Five students embark on new law Ph.D.

This semester, five students set foot on campus as the first-ever U.S. candidates for a Ph.D. in law.

The new three-year Yale Law School Ph.D. program, which was launched in July 2012 and enrolled its inaugural class this fall, is the nation’s first-ever Ph.D. program in law. A total of 82 students applied to the program earlier this year, vying for five spots, which were ultimately given to three students with Yale law degrees, one from Harvard and one from Michigan. The new degree marks a significant effort to professionalize legal scholarship.

“Yale has always been a leading law school in terms of the future of legal scholarship,” Law School professor Tom Tyler said. “This is a further step in the direction of professionalizing the study of law.”

Law Ph.D. candidates take program-specific seminar in law, taught by Tyler and Bruce Ackerman LAW ’69, that is specifically designed for the Ph.D. program. They also enroll in a variety of other courses in both the Law School and the Graduate School.

Tyler said legal scholars need to go beyond the application of legal rules and think about the nature of those rules to gain a deeper understanding of law. The new program formalizes this practice, Tyler said, but more importantly, it follows a wider trend of establishing professional formation for fields such as law and business. Tyler said that offering a Ph.D. in law is analogous to establishing a school for business and management, as both of these practices used to be based on experience and apprenticeship before they involved formal training programs.

In a Tuesday email to Law School alumni, Yale Law School Dean Robert Post said that when he launched the program last summer, new law professors had experienced “disturbing turmoil” in the market. The Ph.D. program was designed with the aim of making entry-level candidates as competitive as possible, Post said.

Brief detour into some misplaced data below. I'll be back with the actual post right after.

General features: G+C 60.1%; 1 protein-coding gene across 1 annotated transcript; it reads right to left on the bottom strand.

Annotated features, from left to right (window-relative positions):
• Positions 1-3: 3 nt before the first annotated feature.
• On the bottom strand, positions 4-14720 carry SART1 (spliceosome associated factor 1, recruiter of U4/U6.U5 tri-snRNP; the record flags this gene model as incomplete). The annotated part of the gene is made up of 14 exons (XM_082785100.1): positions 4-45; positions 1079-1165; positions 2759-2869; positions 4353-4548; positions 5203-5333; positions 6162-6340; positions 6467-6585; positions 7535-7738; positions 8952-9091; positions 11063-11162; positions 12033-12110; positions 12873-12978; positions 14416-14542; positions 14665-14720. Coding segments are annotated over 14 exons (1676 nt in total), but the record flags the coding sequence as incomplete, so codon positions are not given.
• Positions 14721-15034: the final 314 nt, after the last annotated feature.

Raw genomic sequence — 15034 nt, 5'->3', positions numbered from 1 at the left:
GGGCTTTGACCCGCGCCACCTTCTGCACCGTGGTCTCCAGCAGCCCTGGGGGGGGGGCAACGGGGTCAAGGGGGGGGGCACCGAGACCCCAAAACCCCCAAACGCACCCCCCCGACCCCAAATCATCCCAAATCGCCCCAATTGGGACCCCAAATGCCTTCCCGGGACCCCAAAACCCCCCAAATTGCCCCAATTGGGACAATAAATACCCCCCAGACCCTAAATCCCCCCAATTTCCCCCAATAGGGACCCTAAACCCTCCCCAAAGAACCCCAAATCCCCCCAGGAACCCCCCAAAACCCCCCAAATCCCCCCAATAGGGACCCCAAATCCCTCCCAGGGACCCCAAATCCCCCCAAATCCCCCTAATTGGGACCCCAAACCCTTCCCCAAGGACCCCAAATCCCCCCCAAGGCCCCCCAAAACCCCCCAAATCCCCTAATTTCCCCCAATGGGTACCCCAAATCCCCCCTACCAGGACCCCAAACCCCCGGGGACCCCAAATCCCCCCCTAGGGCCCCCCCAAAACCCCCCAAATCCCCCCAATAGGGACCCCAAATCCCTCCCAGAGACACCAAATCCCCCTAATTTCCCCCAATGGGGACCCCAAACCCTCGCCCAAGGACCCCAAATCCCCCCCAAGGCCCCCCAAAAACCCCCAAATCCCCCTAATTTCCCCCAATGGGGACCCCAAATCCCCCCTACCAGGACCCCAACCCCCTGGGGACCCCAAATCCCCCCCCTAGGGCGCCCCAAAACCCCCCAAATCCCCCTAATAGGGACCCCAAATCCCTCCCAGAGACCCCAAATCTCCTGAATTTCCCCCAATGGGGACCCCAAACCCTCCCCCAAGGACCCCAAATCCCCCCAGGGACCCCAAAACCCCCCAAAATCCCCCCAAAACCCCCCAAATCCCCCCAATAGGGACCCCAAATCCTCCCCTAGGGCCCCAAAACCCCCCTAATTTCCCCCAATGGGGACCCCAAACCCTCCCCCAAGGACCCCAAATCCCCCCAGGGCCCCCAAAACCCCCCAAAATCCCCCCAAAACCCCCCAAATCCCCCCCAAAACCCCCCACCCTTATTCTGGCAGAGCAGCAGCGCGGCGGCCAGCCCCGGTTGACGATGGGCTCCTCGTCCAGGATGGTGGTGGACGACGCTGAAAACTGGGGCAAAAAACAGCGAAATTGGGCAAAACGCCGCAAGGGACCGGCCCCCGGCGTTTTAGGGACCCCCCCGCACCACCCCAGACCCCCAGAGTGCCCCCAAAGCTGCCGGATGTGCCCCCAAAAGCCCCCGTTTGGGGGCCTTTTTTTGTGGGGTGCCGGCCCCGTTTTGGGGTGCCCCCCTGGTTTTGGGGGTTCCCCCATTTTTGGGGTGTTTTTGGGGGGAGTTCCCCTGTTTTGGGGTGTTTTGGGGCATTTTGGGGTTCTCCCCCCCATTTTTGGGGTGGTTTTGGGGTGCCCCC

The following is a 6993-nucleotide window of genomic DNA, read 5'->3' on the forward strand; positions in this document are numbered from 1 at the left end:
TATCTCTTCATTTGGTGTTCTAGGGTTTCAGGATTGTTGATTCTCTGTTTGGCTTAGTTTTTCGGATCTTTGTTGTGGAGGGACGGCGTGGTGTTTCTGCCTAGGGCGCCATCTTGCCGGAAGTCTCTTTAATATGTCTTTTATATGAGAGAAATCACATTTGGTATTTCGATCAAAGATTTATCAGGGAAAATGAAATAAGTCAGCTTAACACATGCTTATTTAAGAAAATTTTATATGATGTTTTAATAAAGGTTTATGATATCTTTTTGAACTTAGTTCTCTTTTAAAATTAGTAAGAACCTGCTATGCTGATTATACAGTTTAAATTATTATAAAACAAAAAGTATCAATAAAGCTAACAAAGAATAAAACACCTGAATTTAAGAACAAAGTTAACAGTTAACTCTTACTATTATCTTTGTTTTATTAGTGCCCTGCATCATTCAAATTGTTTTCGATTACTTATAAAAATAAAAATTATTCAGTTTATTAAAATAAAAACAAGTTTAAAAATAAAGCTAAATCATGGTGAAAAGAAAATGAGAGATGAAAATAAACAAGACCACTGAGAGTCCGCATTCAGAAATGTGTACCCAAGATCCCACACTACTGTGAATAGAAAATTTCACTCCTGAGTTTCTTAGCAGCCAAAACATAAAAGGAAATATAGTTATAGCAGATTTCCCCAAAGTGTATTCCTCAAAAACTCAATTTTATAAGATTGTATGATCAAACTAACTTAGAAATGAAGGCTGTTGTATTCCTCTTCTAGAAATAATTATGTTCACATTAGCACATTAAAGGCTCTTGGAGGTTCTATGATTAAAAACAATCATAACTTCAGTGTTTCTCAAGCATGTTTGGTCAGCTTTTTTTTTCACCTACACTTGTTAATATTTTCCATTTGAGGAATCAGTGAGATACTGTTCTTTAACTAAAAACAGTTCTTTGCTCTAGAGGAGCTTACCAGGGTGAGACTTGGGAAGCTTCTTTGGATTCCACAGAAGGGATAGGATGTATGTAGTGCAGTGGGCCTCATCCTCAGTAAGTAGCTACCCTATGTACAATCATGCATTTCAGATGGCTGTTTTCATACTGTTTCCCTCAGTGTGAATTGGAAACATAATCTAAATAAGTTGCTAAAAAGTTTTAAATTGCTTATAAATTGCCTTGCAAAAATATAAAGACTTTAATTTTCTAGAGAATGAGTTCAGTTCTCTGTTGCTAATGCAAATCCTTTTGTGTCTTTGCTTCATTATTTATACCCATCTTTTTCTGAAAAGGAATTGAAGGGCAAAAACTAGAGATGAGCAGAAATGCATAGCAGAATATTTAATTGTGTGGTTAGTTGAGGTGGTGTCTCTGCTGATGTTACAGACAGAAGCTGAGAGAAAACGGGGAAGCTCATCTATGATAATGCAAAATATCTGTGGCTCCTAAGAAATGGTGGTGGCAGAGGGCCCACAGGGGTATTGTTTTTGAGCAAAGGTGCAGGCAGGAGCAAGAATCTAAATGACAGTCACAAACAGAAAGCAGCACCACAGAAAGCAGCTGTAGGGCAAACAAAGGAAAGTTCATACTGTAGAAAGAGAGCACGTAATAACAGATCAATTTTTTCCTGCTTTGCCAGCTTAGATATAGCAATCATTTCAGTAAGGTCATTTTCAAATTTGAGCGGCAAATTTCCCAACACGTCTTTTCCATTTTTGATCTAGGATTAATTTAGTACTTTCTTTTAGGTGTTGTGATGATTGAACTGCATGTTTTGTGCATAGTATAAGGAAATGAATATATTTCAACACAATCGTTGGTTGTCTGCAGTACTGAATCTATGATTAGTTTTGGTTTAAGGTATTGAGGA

Ackerman said that he is sure the Ph.D. candidates will be competitive for employers, but that his real goal in teaching the seminar goes beyond simply making the students competitive candidates in their career fields.

“I’m actually driven by the need to help the next generation of scholars speak to the foundational questions of how we should respond to the issues of this time,” he said.

From its creation last year, some legal scholars have criticized the program, claiming that law is a field best approached from multiple perspectives rather than viewed as an autonomous discipline. But students and faculty interviewed said they enjoy the targeted nature of the program, though some aspects could potentially be improved in future years.

Kerry Monroe GRD ’16, one of the five Ph.D. candidates, said she appreciates the institutional support that the program offers — a kind of guidance that is often lacking in the fellowships offered by other law schools across the country. Monroe also said she would not have been interested in getting a Ph.D. in a different field.

“I fell in love with the subject matter,” she said. “So it doesn’t make a lot of sense for me to study something else.”`

But Monroe said that she fears that she will not have enough time to write her dissertation in three years, because of all the courses that are required. Likewise, Rory Van Loo GRD ’16, another law Ph.D. candidate, said that a fourth year might be a helpful option for some students.

Tyler and Ackerman said they are open to proposals about expanding the length of the program — but they added that they want to wait and see how the project unfolds over the next few years. Ackerman said he would like to expand the program by admitting more students and merging with the Law School’s J.S.D. program for international students.

“We want to have a critical mass of scholars, both national and international,” Ackerman said. Assistant Dean for Yale Law School Graduate Programs Gordon Silverstein said that there are no plans to expand the program in the foreseeable future.

The application deadline for the next cohort of law Ph.D. candidates is Dec. 15.

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